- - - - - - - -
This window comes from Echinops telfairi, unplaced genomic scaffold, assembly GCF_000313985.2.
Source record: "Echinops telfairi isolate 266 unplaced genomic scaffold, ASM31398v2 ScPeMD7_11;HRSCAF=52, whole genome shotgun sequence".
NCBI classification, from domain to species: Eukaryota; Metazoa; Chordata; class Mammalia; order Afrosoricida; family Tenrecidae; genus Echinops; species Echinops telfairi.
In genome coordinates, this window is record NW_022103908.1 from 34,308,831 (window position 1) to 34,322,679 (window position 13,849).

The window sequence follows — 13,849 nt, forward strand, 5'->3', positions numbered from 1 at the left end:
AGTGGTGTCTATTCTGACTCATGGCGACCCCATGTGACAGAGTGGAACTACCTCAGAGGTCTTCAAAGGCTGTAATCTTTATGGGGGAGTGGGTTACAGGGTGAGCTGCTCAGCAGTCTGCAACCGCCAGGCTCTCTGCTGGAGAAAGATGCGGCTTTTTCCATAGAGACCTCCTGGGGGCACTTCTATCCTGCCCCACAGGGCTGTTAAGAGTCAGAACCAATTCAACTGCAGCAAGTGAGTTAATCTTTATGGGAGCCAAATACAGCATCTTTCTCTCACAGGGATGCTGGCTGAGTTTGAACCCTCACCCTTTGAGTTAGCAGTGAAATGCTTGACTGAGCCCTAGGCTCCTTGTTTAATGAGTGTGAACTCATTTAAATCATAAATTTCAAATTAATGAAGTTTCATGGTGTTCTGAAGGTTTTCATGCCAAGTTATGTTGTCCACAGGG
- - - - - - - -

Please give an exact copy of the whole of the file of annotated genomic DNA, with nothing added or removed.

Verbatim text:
This window comes from Echinops telfairi, unplaced genomic scaffold, assembly GCF_000313985.2.
Source record: "Echinops telfairi isolate 266 unplaced genomic scaffold, ASM31398v2 ScPeMD7_11;HRSCAF=52, whole genome shotgun sequence".
NCBI classification, from domain to species: Eukaryota; Metazoa; Chordata; class Mammalia; order Afrosoricida; family Tenrecidae; genus Echinops; species Echinops telfairi.
In genome coordinates, this window is record NW_022103908.1 from 34,308,831 (window position 1) to 34,322,679 (window position 13,849).

The window sequence follows — 13,849 nt, forward strand, 5'->3', positions numbered from 1 at the left end:
AGTGGTGTCTATTCTGACTCATGGCGACCCCATGTGACAGAGTGGAACTACCTCAGAGGTCTTCAAAGGCTGTAATCTTTATGGGGGAGTGGGTTACAGGGTGAGCTGCTCAGCAGTCTGCAACCGCCAGGCTCTCTGCTGGAGAAAGATGCGGCTTTTTCCATAGAGACCTCCTGGGGGCACTTCTATCCTGCCCCACAGGGCTGTTAAGAGTCAGAACCAATTCAACTGCAGCAAGTGAGTTAATCTTTATGGGAGCCAAATACAGCATCTTTCTCTCACAGGGATGCTGGCTGAGTTTGAACCCTCACCCTTTGAGTTAGCAGTGAAATGCTTGACTGAGCCCTAGGCTCCTTGTTTAATGAGTGTGAACTCATTTAAATCATAAATTTCAAATTAATGAAGTTTCATGGTGTTCTGAAGGTTTTCATGCCAAGTTATGTTGTCCACAGGG